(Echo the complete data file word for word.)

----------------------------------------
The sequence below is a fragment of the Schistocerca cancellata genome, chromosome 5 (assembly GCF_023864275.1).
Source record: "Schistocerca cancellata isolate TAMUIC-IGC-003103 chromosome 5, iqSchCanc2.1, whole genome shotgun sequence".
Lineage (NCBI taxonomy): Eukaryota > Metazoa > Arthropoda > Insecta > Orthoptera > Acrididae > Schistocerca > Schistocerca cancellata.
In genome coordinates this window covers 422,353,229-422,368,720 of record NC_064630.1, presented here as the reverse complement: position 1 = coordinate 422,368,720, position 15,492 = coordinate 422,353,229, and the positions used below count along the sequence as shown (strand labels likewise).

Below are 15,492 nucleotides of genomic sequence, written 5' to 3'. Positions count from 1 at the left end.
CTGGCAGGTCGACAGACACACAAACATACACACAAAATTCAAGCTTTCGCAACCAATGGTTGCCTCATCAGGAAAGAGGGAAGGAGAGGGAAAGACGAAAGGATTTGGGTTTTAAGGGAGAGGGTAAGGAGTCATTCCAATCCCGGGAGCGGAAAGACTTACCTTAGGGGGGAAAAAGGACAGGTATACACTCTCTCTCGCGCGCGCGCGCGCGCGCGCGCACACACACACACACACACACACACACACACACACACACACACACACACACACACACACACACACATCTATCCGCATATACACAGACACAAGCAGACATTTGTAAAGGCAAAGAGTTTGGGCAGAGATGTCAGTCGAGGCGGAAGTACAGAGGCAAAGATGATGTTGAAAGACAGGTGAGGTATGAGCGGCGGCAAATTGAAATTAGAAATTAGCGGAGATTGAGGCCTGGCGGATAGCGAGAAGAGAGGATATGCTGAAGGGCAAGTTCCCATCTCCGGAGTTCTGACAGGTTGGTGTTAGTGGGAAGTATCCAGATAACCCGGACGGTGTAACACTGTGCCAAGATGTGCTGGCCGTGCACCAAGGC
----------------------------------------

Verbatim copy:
The sequence below is a fragment of the Schistocerca cancellata genome, chromosome 5 (assembly GCF_023864275.1).
Source record: "Schistocerca cancellata isolate TAMUIC-IGC-003103 chromosome 5, iqSchCanc2.1, whole genome shotgun sequence".
Lineage (NCBI taxonomy): Eukaryota > Metazoa > Arthropoda > Insecta > Orthoptera > Acrididae > Schistocerca > Schistocerca cancellata.
In genome coordinates this window covers 422,353,229-422,368,720 of record NC_064630.1, presented here as the reverse complement: position 1 = coordinate 422,368,720, position 15,492 = coordinate 422,353,229, and the positions used below count along the sequence as shown (strand labels likewise).

Below are 15,492 nucleotides of genomic sequence, written 5' to 3'. Positions count from 1 at the left end.
CTGGCAGGTCGACAGACACACAAACATACACACAAAATTCAAGCTTTCGCAACCAATGGTTGCCTCATCAGGAAAGAGGGAAGGAGAGGGAAAGACGAAAGGATTTGGGTTTTAAGGGAGAGGGTAAGGAGTCATTCCAATCCCGGGAGCGGAAAGACTTACCTTAGGGGGGAAAAAGGACAGGTATACACTCTCTCTCGCGCGCGCGCGCGCGCGCGCGCACACACACACACACACACACACACACACACACACACACACACACACACACACACACACACACACATCTATCCGCATATACACAGACACAAGCAGACATTTGTAAAGGCAAAGAGTTTGGGCAGAGATGTCAGTCGAGGCGGAAGTACAGAGGCAAAGATGATGTTGAAAGACAGGTGAGGTATGAGCGGCGGCAAATTGAAATTAGAAATTAGCGGAGATTGAGGCCTGGCGGATAGCGAGAAGAGAGGATATGCTGAAGGGCAAGTTCCCATCTCCGGAGTTCTGACAGGTTGGTGTTAGTGGGAAGTATCCAGATAACCCGGACGGTGTAACACTGTGCCAAGATGTGCTGGCCGTGCACCAAGGC